You may have known this intuitively already, but now the results of five randomized trials on participants with heavy short-term physical stress have confirmed that vitamin C reduces the incidence of common cold by 50%.
Three of these trials looked at marathon runners, one studied Swiss school children in a skiing camp and one examined Canadian soldiers during a winter exercise.
Not only that, in a recent randomized trial carried out with adolescent competitive swimmers, vitamin C was shown to halve the duration of colds in men, although it had no effect on women.
Vitamin C is a powerful antioxidant that recycles other vitamins, for example vitamin E. It also strengthens the immune system. Vitamin C is found naturally in high levels in many fruits and vegetables including oranges, blueberries, broccoli, sweet potatoes, tomatoes, cantaloupe and papaya, among others.
According to an updated Cochrane Review, vitamin C seems to be particularly beneficial for people who are experiencing heavy physical stress. Regular doses of vitamin C of one gram per day or higher were shown to decrease the average duration of colds in adults by 8% and in children by 18%.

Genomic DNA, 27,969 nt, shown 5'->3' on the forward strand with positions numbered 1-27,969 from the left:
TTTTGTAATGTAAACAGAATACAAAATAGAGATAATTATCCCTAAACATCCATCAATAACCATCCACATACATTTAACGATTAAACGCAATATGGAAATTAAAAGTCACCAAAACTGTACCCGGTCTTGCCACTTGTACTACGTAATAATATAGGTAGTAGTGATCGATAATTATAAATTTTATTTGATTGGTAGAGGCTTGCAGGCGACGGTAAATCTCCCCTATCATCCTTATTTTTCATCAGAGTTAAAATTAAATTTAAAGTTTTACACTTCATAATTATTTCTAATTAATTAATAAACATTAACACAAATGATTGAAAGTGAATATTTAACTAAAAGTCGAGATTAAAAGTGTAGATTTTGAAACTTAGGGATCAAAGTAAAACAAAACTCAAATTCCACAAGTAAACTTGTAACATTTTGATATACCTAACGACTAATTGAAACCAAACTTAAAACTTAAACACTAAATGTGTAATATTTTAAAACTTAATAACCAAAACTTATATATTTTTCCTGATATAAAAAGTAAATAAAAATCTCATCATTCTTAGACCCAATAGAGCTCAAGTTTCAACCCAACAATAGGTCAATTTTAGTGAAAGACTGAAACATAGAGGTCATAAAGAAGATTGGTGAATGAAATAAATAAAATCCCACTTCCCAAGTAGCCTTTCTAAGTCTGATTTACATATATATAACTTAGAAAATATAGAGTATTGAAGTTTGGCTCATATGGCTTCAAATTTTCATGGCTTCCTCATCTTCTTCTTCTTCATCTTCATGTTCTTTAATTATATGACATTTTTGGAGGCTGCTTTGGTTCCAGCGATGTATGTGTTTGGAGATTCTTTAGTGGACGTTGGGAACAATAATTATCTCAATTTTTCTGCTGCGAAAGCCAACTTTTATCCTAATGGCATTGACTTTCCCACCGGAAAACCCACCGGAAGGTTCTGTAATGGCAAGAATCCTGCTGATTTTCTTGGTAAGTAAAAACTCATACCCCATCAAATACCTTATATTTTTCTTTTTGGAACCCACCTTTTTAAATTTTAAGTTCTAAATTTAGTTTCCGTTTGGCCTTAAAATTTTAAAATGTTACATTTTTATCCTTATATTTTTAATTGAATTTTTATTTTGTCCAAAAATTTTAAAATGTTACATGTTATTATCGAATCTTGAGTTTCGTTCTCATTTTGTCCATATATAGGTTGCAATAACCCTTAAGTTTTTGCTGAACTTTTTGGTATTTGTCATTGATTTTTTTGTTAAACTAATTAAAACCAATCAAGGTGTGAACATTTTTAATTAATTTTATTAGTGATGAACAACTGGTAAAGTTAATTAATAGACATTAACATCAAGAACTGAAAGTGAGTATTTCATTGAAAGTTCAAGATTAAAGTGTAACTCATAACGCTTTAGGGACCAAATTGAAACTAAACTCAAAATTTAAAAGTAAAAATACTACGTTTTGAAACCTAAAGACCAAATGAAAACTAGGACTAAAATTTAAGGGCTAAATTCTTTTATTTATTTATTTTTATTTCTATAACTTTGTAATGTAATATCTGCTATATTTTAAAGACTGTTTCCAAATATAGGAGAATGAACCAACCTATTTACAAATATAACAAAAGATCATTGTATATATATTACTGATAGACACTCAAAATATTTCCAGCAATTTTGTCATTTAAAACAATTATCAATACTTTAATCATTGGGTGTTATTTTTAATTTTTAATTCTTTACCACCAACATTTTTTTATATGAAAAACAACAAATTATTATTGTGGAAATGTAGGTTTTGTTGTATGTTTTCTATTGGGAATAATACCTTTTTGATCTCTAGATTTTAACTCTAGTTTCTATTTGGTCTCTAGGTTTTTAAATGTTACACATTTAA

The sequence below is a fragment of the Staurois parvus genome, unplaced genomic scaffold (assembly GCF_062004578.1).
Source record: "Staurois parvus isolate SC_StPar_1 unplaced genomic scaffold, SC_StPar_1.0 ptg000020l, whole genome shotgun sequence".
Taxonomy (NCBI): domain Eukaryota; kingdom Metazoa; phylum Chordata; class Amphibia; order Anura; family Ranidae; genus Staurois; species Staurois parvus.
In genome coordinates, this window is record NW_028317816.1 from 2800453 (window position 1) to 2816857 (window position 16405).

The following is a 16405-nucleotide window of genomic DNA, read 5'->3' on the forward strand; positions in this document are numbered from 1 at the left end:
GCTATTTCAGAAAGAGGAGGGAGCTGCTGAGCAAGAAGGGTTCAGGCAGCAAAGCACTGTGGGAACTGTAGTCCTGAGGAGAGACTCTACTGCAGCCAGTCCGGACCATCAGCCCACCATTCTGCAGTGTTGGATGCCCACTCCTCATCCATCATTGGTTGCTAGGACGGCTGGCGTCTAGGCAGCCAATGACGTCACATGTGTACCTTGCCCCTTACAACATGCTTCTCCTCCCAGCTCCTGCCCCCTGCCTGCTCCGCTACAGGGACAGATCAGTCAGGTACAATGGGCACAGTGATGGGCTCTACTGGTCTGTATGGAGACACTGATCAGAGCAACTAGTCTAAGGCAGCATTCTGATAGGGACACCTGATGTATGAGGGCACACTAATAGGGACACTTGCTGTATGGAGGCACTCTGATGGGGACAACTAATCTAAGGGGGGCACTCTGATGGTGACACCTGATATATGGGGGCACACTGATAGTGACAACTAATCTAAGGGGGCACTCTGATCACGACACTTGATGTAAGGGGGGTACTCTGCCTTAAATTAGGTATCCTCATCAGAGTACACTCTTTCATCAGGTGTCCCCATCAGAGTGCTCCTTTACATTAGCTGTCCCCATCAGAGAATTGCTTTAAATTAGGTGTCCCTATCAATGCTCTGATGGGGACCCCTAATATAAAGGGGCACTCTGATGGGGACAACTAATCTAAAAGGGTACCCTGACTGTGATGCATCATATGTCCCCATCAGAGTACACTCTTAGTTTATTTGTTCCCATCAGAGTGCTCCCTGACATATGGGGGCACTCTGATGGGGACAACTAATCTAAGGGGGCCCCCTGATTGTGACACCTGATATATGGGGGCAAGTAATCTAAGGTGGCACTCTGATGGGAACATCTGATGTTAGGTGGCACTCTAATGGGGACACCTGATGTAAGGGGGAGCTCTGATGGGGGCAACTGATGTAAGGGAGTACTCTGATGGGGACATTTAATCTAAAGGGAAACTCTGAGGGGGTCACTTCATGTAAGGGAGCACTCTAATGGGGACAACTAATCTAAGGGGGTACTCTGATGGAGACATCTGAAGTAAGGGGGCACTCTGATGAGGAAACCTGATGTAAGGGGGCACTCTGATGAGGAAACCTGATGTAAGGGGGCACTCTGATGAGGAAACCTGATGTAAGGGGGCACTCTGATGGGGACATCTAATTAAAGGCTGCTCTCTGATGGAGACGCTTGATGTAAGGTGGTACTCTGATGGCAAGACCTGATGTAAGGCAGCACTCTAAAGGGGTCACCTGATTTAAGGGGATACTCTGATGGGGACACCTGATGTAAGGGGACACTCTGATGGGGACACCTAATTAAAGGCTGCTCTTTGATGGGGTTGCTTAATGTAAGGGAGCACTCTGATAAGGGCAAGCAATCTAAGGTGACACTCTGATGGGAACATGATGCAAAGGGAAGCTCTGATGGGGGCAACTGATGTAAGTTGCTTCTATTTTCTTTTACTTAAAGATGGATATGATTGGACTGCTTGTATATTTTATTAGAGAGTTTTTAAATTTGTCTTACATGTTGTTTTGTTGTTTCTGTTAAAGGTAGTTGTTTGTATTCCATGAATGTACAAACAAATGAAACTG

At the same time, taking vitamin C every day to shorten infrequent colds may not be advisable. On average, adults have only a few common cold episodes per year and children typically only have some half a dozen colds per year.
The results of therapeutic trials - in which vitamin C was given after the first symptoms of a cold appeared - are not consistent.
However, given the consistent beneficial effects of vitamin C on duration and severity of colds in supplementation studies as well as the safety and low cost of vitamin C - it may be worthwhile to figure out for yourself whether therapeutic vitamin C is beneficial for you, when you’re suffering through an episode of common cold.